Practical arguments

  • R is a programming language in itself. It is based in S-PLUS, a language with an important historical tradition. Being a complete programming language increases the possibilities of things that you can do with it. You can order pizza from within R....
  • R is a very well documented project.
  • It exists an increasing amount of packages adapted for very concrete tasks. You don't have to reinvent the wheel again.
  • You can take a look at its source code. We can know, at each moment, what every function is doing and, hence, adapt it to our needs.
  • R is a good friend of everybody. It offers different tools to export and import data, matrices, plots, tables, etc... and the majority of open formats and some of the proprietary ones.

More arguments at Why use R?.

And a list of the signals that are sent when one chooses a software for data analysis: Statistics Softwrare Signal.

Ethical arguments

Apart from being a useful took, it is also a good tool.

  • It is Free software (free as in freedom, not as in free beer!)
  • The needs that are being covered are the needs of the community of users.
  • We can show it in the lectures and use it for teaching purposes, knowing that students will be able to use it as well at home. If we teach using SPSS / Stata students have to work on the university computers or purchase a licence in order to pass the course (what do we say if we make it compulsory to use a Montblanc pen?), or we induce them not to respect licences.
  • We don't have to teach students to be consumers of a concrete product, but to do things in different ways and with different programs. In fact, we are "producing" students, not consumers of a privative software.
  • We are a public university. If there are programs that do the same tasks as others and are free (as in freedom), and most of them free (as in free beer), it is a social compromise to spend money in those who are not free (in both ways)?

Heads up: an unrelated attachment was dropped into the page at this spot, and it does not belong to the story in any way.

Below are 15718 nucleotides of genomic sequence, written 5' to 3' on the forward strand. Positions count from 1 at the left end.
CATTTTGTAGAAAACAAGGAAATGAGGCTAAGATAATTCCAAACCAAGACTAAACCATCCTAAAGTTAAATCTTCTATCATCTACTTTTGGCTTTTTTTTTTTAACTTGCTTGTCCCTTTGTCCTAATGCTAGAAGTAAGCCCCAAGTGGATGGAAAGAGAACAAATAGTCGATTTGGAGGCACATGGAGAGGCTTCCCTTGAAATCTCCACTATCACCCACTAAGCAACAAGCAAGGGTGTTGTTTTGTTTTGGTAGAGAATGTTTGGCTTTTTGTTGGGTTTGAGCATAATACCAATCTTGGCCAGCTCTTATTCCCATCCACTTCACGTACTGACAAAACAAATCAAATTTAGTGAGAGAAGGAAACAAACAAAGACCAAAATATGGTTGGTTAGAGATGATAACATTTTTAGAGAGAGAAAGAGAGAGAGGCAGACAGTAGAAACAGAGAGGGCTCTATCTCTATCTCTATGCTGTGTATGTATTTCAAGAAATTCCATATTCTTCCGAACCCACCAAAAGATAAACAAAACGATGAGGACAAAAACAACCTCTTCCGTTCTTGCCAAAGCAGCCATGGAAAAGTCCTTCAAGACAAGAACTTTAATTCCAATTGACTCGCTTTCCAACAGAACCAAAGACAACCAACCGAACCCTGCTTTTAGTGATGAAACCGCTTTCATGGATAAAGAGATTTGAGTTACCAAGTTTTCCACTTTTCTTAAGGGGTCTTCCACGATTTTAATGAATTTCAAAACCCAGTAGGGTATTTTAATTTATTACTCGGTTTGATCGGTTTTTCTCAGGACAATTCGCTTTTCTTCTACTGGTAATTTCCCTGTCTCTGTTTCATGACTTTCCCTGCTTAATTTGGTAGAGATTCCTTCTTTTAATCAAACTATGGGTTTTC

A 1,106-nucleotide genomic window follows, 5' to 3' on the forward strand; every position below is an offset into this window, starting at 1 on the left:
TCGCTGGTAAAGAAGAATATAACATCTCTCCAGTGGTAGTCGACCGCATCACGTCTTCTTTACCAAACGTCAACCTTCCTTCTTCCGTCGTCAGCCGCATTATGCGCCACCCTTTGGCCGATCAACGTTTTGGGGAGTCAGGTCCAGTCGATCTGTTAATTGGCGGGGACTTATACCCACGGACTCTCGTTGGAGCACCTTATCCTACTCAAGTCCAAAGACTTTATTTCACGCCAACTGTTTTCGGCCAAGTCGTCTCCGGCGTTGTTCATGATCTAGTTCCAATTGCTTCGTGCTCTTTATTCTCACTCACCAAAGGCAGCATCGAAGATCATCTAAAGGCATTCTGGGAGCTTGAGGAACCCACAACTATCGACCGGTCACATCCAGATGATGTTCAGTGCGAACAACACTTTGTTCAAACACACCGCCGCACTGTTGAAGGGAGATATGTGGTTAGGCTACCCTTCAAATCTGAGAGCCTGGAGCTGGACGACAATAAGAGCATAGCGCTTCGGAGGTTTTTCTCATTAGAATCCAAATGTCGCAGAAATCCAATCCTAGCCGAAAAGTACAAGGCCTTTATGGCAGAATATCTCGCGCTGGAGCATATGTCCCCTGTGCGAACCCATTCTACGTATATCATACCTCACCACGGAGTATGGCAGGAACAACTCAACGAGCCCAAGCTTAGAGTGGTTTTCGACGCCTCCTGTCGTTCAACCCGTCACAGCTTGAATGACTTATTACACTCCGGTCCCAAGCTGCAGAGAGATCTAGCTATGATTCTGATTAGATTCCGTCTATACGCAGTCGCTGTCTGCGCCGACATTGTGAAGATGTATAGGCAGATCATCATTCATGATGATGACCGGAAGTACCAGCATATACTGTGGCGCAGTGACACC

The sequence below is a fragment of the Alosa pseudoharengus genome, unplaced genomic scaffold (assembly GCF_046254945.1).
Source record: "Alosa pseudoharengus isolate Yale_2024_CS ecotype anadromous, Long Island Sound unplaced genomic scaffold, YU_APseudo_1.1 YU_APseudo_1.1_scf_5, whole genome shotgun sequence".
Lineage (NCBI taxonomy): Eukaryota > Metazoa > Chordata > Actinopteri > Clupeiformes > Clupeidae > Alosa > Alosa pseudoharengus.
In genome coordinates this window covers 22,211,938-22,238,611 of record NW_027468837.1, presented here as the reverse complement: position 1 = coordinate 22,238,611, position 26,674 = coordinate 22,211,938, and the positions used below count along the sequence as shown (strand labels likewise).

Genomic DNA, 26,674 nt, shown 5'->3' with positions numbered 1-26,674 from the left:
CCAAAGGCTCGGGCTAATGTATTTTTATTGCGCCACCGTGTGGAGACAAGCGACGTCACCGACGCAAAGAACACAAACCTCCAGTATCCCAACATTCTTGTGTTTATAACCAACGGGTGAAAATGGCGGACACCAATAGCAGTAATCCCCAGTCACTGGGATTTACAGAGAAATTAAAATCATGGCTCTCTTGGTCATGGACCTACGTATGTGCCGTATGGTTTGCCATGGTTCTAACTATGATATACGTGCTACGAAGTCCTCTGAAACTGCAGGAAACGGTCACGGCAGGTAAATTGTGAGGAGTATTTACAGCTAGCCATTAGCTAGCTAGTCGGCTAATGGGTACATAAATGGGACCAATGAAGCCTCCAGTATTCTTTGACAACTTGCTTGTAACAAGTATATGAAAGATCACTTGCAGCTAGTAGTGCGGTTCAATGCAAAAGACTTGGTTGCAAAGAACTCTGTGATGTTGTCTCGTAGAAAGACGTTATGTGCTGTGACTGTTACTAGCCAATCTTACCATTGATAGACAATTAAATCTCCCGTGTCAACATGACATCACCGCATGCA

Command line? But if we are in the mouse era!

There are also some reasons to prefer to work with the spartan R command line instead of doing in a mega-ultra-fancy interface that does everything with clicks.... (and without thinking at all)

  • Only for having to work with code students get some habits: they should "think" and design the process, instead of just "do something". Usually, "do something" is synonym for clicking buttons to generate as many output as possible without knowing what he/she is actually doing.
  • Given that we are in the university to do science, it is absolutely mandatory to be able to reproduce the results that we have obtained. This is only possible if we do use syntax and code. And, if we have to use code, let's use it in a program that is designed to work this way, has an elegant syntax and is a programming language in itself.

However, if you prefer to work with a graphical user interface, R has currently different packages to work with: